Crook’s Residency At The Echo Was A November Filled With Passion
LOS ANGELES, CA- There is nothing like discovering music by happenstance. Earlier this year, I decided to attend a show at Zebulon by the band Draemings. I was coming from another show in Hollywood, so it was my intention to miss out on the bands opening for Draemings. But when I arrived, I happened to catch the last few songs of a band I would soon learn was named Crook.
Though I only caught a couple of their songs, I literally held my breath for half of what I saw. It was a dramatic performance; a performance drenched with palpable emotions; tangible via the sparse stage production (a set of solitary bulbs on stands), swelling musicality and vulnerable lyricism and voice of the band’s lead singer, Daniel Crook.
Crook had residency throughout the month of November at The Echo, and I decided not to be the last of the music lovers in Los Angeles to learn more about this mysterious (to me) band.
Opening for Crook on this evening was an act that also caught me by surprise: Yung Nak. I came to the venue expecting to step into some atmospheric soundscapes, but kicking off the evening was a hip-hop/trap artist that was more booty shaking (literally … he had someone from the audience come up on stage to shake their bonbons) than mind-melding.
Thought it was a departure of what was anticipated, I can’t deny that I enjoyed the set. Humble and truly grateful for the opportunity to perform in front of a crowd, Yung Nak was hyped from the get-go, even for the relatively small early evening crowd. He even shared his time on stage with a young girl to rap alongside him, and their pairing seemed to be an organic and fun fit.
He spoke briefly about some loss in his life, but insofar as I wasn’t familiar with him or his backstory, it was a bit hard for me to know what he was exactly speaking on. I tried to do a little online sleuthing I don’t know much about Yung Nak (or his young guest) and couldn’t find much (translation= anything) about either of them, so if you’ve got any leads, feel free to let us know so we can link them to this post.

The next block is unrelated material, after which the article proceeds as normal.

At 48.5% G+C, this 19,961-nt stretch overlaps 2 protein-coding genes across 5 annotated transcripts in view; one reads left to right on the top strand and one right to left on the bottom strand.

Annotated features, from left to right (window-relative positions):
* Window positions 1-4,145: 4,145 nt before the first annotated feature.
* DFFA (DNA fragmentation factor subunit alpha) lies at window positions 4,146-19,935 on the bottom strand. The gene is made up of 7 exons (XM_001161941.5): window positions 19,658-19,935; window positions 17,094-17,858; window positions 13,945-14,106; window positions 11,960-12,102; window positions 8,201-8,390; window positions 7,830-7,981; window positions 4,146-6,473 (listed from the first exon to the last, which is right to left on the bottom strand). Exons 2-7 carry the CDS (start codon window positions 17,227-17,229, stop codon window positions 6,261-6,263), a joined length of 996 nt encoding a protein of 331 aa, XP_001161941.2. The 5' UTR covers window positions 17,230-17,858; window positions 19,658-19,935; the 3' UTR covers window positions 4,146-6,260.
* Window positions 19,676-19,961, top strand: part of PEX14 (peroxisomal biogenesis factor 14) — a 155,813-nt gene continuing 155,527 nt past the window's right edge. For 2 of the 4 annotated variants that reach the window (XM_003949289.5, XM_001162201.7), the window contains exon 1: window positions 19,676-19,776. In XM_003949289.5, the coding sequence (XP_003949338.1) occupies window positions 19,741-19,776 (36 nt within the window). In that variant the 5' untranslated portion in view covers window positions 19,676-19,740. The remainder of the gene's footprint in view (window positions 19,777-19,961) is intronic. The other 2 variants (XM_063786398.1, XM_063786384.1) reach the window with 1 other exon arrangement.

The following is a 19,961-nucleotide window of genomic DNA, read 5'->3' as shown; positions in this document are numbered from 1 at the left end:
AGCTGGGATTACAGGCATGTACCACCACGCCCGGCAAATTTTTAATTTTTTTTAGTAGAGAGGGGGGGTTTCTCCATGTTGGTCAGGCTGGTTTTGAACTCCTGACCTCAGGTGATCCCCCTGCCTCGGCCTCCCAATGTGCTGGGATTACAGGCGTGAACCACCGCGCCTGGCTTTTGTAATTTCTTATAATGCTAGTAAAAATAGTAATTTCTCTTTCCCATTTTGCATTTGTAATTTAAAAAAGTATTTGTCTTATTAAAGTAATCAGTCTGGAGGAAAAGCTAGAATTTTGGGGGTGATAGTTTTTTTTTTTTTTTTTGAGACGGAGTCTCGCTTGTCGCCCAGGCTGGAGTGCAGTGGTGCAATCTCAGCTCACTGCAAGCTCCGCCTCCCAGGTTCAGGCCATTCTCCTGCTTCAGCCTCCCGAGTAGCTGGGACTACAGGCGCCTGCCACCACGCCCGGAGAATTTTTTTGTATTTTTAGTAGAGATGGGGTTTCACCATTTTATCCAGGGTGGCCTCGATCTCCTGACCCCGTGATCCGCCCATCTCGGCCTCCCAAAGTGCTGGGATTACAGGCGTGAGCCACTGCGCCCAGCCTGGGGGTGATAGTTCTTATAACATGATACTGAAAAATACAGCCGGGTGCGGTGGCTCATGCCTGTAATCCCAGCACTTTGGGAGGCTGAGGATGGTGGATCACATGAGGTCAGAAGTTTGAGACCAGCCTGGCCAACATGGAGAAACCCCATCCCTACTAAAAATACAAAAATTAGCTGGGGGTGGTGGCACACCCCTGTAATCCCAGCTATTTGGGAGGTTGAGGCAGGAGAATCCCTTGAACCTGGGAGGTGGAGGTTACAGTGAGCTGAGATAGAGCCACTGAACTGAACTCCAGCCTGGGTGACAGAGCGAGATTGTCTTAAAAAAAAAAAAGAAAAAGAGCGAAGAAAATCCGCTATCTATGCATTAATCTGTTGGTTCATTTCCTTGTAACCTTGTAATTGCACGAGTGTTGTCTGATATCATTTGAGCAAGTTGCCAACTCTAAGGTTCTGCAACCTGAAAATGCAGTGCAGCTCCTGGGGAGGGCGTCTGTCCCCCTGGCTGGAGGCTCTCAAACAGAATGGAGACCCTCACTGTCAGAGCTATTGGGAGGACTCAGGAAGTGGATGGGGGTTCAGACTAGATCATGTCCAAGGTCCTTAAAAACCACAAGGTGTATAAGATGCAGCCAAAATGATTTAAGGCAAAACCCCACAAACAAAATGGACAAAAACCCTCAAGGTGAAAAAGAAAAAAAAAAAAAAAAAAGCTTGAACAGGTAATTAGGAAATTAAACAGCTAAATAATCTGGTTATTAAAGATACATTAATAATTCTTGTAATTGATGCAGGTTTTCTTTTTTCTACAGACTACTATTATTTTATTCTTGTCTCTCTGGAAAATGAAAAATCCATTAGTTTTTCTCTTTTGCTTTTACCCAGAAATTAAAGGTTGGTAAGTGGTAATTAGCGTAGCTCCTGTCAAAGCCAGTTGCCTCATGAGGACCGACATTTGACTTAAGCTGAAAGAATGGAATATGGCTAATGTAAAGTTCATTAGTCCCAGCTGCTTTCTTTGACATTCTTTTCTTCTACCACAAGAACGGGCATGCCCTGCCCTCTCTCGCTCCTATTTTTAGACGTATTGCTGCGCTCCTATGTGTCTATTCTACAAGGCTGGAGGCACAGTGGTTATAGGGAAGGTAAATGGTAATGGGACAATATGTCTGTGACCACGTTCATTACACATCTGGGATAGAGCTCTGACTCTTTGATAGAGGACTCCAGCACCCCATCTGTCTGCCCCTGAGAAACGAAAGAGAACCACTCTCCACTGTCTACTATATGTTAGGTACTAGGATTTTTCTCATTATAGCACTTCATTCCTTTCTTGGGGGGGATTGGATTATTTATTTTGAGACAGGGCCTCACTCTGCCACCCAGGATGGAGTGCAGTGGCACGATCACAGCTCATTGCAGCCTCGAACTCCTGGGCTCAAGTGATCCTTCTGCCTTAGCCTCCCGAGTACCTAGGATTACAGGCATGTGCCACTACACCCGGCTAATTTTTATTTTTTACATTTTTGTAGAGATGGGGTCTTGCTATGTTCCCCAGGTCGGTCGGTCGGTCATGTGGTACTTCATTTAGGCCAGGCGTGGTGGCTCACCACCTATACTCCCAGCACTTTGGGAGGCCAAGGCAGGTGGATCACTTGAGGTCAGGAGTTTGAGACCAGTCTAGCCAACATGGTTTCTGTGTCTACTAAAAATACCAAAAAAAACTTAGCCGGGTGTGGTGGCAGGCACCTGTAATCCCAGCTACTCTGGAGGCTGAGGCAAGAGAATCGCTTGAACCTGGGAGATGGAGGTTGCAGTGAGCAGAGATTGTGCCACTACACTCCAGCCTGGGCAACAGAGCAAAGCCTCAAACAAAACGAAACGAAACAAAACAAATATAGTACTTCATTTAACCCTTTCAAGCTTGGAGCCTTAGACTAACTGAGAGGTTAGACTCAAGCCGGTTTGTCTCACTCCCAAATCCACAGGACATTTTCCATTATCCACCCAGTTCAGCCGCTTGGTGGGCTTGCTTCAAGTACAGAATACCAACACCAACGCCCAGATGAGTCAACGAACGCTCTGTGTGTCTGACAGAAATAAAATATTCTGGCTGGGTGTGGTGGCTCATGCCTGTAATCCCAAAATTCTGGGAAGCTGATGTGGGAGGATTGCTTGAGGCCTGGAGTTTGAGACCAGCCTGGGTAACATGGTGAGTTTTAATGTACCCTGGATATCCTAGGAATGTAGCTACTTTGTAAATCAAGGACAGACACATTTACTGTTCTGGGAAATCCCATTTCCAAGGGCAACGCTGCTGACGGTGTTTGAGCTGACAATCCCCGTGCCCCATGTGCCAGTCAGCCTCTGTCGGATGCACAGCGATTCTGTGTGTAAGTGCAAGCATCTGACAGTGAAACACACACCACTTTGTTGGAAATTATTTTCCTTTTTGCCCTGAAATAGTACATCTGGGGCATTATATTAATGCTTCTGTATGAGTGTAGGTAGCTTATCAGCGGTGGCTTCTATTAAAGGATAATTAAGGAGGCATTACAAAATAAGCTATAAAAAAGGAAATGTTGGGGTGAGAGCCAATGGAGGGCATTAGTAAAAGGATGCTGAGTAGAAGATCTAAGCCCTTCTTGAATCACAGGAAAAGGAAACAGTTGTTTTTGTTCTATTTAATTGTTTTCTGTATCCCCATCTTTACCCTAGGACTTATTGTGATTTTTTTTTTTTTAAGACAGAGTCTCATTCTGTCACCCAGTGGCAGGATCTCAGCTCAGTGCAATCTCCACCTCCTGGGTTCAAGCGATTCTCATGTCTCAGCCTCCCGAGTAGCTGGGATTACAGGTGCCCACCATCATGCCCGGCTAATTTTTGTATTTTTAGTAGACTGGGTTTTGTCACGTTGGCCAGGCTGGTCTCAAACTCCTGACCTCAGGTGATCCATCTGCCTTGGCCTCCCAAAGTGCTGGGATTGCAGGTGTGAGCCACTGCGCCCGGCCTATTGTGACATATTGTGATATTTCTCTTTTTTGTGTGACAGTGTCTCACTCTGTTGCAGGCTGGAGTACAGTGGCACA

A few weeks earlier, I had the chance to finally catch Kevin perform a live set. To my delight, I got the chance to see them perform again with an opening set on this night.
There isn’t much that I can add to what I had previously said about the last time I saw them perform. Everything that I noted about them for the last time I saw them perform held true. The camaraderie of the players on stage, especially between Kimi Recor and Quincy Larsen, is undeniable and when they segued into their trademark “Is there a Kevin in the audience?” banter and jumped into the audience to get the crowd fully engaged with the restless rocking vibes that they lay down, I surmised this: you will have fun at a Kevin show, so you should just go.
I’ve been high on the music that Drew Murray and Hope Simpson create. Their music as Ever-so-Android, and their live performances under that moniker, have always stirred the adrenaline in my veins, and I was pretty juiced to see what the two had in store at The Echo.
Apparently, they are taking their music in a new direction, and have changed their name form Ever-so-Android to Boy Deluxe. While we’re all waiting anxiously for Drew and Hope to drop some cuts of their new musical vision (which they’ve indicated on their socials that they’ll be dropping in 2020), rest assured that the visceral nature of their live performance hasn’t skipped a beat. In fact, it’s been accentuated.
Hope’s performance is as wild-eyed and fearless as ever, but seeing them with additional players on stage was something that I felted added an extra level of organic tension which I loved. They’ve been performing with a drummer and bassist for gigs throughout 2019, but this is the first time I’ve seen them as such and not as a duo with backing tracks. I absolutely loved it, and I absolutely can’t wait for the new music to come.
By the time Crook took the stage, I was ready to be swathed in a heavy sonic soundscape and to let my soul drift for a bit. With the house lights dimmed low and only the several bulbs positioned around the stage for illumination, Daniel and his bandmates stepped on the stage, warmly greeted by the excited crowd.
There’s something wonderfully unique about this band and their sound. In their bio on Facebook, they openly admit that they pull from influences from across the musical spectrum, which they appropriately describe as a “cinematic fusion of rock and roll and soul”.
More importantly, I think it’s the tender vulnerability than Daniel puts into the music that really gives their sound a calling card. While the huge crescendoes of sound give their music a certain urgency, it’s the silent moments when the guitars are tamed down and it’s Daniel’s tenor voice piercing the sonic veil that really gets the hairs on your neck to stand at attention. I kind of want to compare his vocals to that of Erasure’s Andy Bell. Sharp and clear, but with a definite sense of vulnerability. Obviously, Crook sounds nothing like Erasure, but I can image Daniel singing a fantastic cover, or rendition, of “my heart…. so blue”.’